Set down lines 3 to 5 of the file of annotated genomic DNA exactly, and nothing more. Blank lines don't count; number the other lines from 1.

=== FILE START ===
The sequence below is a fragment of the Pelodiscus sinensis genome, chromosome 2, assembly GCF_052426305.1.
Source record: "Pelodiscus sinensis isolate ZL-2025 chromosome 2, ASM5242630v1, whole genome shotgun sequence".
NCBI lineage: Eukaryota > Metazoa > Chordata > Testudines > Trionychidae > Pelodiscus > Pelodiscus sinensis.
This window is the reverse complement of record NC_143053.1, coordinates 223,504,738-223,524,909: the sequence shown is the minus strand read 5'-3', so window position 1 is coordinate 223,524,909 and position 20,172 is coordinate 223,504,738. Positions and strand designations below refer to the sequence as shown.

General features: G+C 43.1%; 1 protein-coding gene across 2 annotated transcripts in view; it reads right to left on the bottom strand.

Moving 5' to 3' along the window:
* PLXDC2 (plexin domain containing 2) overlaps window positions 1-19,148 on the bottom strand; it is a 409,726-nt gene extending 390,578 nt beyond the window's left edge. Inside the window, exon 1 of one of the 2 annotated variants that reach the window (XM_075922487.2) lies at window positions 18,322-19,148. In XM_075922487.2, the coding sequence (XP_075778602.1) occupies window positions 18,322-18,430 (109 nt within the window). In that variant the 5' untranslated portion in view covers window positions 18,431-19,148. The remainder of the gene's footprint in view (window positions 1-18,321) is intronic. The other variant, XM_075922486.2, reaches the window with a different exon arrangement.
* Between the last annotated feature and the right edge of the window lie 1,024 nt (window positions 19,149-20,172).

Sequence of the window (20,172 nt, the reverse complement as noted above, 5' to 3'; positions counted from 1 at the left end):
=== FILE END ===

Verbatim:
NCBI lineage: Eukaryota > Metazoa > Chordata > Testudines > Trionychidae > Pelodiscus > Pelodiscus sinensis.
This window is the reverse complement of record NC_143053.1, coordinates 223,504,738-223,524,909: the sequence shown is the minus strand read 5'-3', so window position 1 is coordinate 223,524,909 and position 20,172 is coordinate 223,504,738. Positions and strand designations below refer to the sequence as shown.

General features: G+C 43.1%; 1 protein-coding gene across 2 annotated transcripts in view; it reads right to left on the bottom strand.